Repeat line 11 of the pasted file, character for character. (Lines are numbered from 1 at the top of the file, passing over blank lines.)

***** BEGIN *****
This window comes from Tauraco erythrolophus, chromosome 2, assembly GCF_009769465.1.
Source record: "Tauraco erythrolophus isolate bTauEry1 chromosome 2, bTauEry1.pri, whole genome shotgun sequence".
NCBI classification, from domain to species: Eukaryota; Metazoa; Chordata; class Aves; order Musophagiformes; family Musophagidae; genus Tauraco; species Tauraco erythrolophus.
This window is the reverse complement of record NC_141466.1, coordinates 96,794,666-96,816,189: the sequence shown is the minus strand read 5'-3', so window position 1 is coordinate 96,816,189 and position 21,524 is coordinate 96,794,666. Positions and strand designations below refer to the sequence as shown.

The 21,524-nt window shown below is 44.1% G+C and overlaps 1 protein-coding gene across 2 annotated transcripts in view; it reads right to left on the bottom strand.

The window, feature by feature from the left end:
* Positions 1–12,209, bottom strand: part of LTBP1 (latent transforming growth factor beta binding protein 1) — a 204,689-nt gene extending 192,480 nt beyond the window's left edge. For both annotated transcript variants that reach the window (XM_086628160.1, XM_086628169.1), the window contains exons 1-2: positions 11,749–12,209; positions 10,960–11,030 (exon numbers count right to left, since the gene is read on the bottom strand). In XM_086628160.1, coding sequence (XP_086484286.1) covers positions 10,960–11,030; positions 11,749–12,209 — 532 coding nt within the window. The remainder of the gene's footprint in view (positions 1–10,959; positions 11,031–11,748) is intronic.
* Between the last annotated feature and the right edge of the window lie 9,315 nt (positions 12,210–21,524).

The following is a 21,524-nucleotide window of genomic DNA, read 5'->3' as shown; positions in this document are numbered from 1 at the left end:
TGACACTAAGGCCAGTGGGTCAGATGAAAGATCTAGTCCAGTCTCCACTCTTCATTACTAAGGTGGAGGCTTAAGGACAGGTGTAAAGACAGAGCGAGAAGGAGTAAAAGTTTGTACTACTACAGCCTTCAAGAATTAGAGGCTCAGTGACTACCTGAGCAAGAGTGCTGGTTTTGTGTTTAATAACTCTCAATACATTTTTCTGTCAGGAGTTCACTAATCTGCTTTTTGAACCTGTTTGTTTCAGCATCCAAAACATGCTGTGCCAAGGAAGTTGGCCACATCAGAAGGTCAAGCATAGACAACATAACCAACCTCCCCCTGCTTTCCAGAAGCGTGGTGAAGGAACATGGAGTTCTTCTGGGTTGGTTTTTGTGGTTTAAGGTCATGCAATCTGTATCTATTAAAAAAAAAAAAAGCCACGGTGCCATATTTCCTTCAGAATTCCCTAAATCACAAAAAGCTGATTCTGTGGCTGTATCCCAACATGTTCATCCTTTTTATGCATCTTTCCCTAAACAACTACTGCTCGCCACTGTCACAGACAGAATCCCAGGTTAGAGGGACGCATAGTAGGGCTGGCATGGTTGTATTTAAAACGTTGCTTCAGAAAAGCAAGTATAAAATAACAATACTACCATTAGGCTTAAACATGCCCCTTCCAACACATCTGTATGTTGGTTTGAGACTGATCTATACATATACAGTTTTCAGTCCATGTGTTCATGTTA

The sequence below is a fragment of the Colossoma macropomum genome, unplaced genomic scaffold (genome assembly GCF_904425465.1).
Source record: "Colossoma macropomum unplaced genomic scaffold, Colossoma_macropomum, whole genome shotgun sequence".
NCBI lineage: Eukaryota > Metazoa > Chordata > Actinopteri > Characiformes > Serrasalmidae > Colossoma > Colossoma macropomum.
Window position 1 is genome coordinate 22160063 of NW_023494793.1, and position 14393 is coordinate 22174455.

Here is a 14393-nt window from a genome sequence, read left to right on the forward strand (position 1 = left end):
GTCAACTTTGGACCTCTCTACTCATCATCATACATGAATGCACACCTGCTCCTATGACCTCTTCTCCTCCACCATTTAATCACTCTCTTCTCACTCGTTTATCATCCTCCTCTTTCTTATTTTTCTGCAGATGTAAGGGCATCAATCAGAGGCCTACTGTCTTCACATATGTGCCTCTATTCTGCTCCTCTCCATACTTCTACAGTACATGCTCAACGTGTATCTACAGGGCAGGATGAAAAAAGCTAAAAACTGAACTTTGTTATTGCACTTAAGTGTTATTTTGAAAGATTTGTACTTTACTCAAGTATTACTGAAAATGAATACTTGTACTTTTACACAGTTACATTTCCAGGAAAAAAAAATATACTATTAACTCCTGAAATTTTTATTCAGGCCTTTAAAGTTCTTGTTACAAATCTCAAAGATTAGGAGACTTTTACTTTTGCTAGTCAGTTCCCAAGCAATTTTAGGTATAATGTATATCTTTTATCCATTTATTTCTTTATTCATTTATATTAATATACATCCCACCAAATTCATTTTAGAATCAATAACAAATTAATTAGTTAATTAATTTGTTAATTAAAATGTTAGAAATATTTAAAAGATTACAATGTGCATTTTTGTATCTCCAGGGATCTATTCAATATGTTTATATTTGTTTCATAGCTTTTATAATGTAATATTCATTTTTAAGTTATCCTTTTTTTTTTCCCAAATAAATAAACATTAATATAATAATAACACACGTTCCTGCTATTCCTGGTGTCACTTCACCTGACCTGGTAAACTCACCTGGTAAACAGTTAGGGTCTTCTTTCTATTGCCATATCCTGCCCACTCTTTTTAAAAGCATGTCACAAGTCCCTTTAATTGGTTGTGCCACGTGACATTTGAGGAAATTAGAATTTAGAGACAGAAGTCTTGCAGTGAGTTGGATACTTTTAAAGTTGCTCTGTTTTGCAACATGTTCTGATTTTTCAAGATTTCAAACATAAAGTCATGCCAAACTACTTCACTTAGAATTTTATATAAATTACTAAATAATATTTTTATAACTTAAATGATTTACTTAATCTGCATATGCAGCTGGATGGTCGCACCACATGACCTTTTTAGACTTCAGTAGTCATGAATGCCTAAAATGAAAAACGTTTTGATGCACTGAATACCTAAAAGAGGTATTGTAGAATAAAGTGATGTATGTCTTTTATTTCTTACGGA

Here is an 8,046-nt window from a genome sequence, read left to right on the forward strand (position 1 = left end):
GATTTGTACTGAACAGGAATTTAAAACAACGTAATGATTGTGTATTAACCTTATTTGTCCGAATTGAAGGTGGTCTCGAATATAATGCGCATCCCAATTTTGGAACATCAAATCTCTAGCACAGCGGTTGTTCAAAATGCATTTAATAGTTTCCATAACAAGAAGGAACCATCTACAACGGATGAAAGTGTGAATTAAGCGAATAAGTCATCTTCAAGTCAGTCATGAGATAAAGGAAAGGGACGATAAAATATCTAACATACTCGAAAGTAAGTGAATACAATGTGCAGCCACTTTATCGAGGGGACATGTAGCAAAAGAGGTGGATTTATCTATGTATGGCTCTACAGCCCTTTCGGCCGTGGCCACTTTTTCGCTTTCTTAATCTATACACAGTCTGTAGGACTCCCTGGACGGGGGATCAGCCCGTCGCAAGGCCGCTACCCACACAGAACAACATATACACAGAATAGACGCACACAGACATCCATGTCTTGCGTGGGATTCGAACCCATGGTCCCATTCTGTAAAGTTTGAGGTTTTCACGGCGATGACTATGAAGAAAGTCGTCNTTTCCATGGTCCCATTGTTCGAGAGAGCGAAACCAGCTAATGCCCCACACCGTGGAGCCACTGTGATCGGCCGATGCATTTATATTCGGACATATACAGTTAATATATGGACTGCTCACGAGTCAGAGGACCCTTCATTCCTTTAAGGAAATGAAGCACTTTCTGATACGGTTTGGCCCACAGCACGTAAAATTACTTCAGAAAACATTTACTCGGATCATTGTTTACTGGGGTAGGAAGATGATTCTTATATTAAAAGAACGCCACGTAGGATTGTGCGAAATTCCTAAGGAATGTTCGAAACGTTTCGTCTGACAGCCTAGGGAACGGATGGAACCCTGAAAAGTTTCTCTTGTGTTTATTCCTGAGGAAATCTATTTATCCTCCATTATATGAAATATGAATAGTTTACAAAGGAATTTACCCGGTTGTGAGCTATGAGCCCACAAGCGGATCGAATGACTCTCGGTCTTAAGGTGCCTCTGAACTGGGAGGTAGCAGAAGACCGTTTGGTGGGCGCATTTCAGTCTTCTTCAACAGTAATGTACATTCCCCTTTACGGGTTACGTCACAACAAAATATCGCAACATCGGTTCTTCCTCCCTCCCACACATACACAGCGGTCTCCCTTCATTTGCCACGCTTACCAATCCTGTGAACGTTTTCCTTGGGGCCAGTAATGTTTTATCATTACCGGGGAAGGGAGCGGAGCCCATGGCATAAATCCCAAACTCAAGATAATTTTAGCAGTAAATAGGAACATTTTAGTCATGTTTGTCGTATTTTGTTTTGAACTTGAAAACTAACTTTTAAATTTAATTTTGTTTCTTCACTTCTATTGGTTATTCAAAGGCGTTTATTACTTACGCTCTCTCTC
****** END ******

The sequence below is a fragment of the Colossoma macropomum genome, unplaced genomic scaffold (genome assembly GCF_904425465.1).